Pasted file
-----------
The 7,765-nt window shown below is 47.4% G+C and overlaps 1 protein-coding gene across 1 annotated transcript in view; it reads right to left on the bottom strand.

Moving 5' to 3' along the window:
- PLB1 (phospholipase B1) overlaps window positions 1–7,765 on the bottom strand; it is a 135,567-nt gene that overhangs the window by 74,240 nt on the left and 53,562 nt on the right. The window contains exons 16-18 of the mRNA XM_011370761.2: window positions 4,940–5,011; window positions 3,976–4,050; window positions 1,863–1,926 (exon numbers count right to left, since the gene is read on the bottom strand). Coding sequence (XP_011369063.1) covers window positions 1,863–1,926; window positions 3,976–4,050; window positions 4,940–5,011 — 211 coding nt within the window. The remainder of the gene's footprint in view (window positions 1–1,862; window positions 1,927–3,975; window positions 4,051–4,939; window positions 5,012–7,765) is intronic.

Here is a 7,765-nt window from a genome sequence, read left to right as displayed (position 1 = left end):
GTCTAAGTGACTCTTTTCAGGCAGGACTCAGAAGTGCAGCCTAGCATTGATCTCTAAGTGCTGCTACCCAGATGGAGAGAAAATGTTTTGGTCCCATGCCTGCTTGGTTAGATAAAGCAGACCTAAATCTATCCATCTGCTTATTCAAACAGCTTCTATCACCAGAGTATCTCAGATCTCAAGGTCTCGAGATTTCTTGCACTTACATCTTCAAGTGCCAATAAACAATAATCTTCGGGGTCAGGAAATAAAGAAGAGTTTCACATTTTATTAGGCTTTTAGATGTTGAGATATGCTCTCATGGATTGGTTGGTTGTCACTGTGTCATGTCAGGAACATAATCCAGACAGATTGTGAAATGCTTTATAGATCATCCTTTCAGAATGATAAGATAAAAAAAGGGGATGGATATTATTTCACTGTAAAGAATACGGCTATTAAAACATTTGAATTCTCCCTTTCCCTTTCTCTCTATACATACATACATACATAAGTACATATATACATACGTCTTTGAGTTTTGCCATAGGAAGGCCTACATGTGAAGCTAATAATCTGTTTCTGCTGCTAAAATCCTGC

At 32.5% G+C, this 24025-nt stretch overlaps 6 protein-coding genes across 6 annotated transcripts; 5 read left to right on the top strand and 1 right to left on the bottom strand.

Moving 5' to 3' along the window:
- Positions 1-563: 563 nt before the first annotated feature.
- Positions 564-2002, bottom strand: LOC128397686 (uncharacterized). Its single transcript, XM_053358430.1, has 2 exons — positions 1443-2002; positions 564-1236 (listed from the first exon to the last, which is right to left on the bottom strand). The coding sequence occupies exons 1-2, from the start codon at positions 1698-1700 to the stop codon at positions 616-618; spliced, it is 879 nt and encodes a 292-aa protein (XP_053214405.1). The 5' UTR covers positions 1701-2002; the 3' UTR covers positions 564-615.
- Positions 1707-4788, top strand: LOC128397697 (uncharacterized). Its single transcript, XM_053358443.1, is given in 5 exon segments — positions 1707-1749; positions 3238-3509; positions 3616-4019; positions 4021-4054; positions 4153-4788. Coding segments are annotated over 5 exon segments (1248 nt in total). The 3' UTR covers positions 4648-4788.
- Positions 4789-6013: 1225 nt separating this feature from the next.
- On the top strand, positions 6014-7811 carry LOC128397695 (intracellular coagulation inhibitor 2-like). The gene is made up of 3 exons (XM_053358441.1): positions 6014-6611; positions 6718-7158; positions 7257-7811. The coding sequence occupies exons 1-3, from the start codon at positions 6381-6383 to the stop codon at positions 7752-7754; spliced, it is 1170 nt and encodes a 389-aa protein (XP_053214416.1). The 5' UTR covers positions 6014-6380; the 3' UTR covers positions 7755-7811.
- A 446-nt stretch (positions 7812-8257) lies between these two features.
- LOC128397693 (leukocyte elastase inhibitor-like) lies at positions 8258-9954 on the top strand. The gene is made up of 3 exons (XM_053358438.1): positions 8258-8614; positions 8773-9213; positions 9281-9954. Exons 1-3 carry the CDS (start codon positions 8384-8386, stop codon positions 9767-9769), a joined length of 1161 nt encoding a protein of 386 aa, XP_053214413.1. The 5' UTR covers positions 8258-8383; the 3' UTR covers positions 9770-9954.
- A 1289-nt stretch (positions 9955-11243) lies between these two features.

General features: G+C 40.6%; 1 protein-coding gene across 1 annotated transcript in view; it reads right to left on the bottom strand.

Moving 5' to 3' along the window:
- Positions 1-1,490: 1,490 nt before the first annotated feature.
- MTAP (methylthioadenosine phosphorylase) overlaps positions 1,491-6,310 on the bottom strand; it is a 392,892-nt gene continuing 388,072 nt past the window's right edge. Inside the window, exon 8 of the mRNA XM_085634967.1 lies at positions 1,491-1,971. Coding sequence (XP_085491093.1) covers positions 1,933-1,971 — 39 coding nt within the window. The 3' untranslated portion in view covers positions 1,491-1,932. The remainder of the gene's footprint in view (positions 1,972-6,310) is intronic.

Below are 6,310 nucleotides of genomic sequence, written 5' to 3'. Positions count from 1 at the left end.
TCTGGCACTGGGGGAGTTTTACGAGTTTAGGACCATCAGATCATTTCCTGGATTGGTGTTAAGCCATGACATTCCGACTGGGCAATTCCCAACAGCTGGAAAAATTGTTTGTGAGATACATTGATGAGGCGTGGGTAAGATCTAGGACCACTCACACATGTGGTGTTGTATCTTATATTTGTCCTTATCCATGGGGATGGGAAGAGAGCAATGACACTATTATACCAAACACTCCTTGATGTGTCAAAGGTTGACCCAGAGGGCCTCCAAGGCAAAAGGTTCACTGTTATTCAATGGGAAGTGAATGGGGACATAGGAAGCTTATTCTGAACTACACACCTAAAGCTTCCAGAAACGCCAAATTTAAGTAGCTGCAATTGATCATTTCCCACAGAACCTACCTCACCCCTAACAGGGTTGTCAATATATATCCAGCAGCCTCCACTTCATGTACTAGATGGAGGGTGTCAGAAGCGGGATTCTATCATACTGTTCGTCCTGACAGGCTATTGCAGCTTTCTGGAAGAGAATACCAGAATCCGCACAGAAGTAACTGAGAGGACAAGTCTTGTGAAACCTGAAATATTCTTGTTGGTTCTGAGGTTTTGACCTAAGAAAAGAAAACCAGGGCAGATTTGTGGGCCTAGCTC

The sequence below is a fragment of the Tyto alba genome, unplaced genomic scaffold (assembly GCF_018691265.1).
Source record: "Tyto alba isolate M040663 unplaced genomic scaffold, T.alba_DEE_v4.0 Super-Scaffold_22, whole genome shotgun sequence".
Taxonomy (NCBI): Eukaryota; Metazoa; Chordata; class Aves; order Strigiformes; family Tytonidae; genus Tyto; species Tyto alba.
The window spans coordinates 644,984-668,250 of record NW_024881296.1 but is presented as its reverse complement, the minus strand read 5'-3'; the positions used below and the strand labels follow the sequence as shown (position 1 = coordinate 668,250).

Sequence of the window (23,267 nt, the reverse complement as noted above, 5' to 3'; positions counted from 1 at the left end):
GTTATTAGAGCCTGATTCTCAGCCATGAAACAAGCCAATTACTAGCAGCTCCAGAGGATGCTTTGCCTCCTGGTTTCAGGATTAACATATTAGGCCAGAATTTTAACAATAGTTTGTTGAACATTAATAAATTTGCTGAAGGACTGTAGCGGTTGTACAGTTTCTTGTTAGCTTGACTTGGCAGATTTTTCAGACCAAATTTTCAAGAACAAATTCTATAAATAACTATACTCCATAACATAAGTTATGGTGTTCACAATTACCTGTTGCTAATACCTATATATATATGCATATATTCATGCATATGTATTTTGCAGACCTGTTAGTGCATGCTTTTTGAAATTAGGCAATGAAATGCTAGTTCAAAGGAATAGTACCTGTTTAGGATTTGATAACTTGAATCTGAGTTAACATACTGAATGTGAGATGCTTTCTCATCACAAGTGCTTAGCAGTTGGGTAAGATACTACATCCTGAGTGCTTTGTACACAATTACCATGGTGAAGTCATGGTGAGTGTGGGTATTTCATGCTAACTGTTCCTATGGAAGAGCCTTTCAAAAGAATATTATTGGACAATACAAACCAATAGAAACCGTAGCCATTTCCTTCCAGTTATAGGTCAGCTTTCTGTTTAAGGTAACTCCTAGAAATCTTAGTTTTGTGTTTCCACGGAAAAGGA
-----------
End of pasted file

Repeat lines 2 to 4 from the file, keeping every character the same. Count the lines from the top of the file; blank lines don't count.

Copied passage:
Moving 5' to 3' along the window:
- PLB1 (phospholipase B1) overlaps window positions 1–7,765 on the bottom strand; it is a 135,567-nt gene that overhangs the window by 74,240 nt on the left and 53,562 nt on the right. The window contains exons 16-18 of the mRNA XM_011370761.2: window positions 4,940–5,011; window positions 3,976–4,050; window positions 1,863–1,926 (exon numbers count right to left, since the gene is read on the bottom strand). Coding sequence (XP_011369063.1) covers window positions 1,863–1,926; window positions 3,976–4,050; window positions 4,940–5,011 — 211 coding nt within the window. The remainder of the gene's footprint in view (window positions 1–1,862; window positions 1,927–3,975; window positions 4,051–4,939; window positions 5,012–7,765) is intronic.

Here is a 7,765-nt window from a genome sequence, read left to right as displayed (position 1 = left end):